As far as I'm concerned, the argument about sync vs. beatmatching manually is kind of bullshit for two big reasons: 1) being good at beatmatching in itself doesn't make you a good DJ, and 2) there's so much more that you can do creatively with the music when you don't have to waste time beatmatching. You can layer tracks more effectively and don't have to worry about little shit like your mix going off beat when one of the tracks is in a breakdown or a section without beats to match. Bottom line for me when I'm listening to someone play out is that I want to hear good music and I don't particularly care whether that's being done over a laptop, Cd decks, or a pair of phonographs like my parents used to listen to. Besides, it strikes me as a touch ironic if you insist that music created entirely on computers must be played via old fashioned analogue equipment for the simple reason that this is how it's been done for the past 20 years.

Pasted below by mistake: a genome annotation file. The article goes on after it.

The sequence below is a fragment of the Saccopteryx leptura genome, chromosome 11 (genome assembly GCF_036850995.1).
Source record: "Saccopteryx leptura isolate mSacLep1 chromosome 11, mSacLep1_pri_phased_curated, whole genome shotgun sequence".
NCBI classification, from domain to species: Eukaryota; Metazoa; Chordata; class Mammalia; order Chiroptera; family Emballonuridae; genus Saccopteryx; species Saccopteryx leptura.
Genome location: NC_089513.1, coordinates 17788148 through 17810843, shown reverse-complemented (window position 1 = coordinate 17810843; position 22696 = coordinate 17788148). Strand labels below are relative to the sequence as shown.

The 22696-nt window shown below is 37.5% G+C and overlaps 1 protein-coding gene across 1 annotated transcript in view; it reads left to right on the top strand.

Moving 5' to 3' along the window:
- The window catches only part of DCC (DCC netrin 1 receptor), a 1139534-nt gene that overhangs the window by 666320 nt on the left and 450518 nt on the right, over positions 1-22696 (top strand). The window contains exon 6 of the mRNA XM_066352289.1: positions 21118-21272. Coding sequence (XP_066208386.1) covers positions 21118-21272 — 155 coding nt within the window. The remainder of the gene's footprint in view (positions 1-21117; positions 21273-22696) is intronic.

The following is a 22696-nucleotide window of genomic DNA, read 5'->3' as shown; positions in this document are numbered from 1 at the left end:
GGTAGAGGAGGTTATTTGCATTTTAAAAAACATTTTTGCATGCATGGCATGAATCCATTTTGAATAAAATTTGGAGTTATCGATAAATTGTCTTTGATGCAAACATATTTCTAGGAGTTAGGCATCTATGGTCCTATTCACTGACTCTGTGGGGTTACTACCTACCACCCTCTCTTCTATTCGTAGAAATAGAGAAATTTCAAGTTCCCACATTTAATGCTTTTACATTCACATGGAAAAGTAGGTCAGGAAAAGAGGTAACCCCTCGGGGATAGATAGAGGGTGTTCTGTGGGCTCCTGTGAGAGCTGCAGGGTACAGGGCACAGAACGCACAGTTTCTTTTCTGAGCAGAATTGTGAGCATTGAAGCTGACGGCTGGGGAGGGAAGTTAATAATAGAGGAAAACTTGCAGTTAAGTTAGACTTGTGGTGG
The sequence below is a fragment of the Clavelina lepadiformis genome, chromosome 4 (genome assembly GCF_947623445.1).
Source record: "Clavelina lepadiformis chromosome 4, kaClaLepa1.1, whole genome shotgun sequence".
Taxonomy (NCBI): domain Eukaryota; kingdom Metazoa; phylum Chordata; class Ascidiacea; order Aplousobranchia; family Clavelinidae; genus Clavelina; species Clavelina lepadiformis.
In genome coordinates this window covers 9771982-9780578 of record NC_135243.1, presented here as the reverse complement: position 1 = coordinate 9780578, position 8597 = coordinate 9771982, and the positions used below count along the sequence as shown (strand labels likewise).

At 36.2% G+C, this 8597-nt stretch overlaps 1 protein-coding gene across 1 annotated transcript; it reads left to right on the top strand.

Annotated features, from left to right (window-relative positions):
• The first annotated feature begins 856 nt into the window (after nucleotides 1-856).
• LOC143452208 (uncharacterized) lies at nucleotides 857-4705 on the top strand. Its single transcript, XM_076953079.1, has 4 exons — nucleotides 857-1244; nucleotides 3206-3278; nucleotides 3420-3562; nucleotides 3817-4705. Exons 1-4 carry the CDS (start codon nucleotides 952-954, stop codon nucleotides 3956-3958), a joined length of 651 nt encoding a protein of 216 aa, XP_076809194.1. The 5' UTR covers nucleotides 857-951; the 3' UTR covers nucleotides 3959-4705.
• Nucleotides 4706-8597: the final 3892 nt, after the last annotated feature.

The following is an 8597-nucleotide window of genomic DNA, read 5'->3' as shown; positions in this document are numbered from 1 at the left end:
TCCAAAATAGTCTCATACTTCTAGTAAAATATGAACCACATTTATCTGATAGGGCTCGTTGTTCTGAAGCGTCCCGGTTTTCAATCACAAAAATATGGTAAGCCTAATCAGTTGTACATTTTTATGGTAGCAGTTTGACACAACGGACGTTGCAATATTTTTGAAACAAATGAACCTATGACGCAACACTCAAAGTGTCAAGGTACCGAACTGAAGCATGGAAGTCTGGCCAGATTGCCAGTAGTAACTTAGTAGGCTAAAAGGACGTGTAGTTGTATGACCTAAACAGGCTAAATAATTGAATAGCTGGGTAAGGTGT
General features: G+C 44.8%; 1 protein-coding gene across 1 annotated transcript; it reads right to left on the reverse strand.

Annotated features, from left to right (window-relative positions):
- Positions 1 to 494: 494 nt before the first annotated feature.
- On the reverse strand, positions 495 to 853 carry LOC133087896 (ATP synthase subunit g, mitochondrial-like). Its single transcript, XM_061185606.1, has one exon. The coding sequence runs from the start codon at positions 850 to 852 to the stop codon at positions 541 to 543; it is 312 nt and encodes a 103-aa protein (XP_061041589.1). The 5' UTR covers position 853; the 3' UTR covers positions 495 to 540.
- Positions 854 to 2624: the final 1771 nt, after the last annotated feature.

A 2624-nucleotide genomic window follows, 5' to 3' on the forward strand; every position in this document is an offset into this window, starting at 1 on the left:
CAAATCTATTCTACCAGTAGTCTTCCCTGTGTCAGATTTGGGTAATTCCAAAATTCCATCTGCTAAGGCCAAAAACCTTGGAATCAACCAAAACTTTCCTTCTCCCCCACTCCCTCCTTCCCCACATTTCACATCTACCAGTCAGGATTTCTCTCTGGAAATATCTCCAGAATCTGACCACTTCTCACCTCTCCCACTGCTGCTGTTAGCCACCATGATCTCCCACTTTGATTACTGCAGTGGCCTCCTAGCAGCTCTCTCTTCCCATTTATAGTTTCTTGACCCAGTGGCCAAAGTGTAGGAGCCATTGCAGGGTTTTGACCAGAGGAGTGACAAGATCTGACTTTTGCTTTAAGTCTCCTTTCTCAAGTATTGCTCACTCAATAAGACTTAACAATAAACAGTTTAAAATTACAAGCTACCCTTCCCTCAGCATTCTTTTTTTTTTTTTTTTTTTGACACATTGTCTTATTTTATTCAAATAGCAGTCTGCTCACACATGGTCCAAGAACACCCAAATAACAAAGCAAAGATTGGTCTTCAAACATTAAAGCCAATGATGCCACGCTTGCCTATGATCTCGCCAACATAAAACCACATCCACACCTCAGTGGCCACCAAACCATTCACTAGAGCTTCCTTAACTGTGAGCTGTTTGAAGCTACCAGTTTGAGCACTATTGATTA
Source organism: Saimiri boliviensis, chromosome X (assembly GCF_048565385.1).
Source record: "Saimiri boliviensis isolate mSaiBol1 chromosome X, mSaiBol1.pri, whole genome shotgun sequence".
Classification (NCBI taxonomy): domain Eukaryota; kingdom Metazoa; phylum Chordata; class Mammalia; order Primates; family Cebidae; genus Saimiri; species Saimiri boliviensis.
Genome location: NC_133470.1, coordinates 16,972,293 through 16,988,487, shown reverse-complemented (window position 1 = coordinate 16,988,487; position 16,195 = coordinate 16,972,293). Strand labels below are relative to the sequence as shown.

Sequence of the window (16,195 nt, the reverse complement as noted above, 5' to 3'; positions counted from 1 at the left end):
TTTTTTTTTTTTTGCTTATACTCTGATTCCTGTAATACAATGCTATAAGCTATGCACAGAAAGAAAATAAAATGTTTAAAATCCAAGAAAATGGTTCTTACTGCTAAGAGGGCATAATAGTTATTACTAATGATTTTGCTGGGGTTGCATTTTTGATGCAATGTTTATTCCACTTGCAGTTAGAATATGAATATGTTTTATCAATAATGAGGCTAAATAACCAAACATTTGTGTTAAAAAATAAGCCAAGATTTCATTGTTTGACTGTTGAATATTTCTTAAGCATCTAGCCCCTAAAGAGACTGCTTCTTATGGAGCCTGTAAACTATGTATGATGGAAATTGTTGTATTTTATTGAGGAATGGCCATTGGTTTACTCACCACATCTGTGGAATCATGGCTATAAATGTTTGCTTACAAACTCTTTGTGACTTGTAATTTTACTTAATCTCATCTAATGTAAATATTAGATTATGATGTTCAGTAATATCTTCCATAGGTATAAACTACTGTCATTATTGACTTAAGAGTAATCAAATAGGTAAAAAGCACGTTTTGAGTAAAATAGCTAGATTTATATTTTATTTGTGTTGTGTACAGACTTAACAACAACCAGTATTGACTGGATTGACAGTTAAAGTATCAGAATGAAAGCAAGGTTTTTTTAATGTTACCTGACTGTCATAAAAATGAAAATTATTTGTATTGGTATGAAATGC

Another huge plus of the digital side is being able to purchase and mix a track within a minute or two of deciding that you want it. No having to go to a physical store or wait a week for an online order to arrive by mail.

    Anyway, at least as far as the Traktor controller is concerned, I'd definitely recommend it.
  16. catilyst

    catilyst TRIBE Member

    Thanks everyone for your various input - still looking into everything mentioned here and trolling the buy and sells.technics1200ch33setechnics1200
  17. catilyst

    catilyst TRIBE Member

    Ended up grabbing a used Traktor S4 to mess around with and really like it so far. Really appreciate everyone input.

    Going to start a new thread on laptops, as mine isn't up to the task.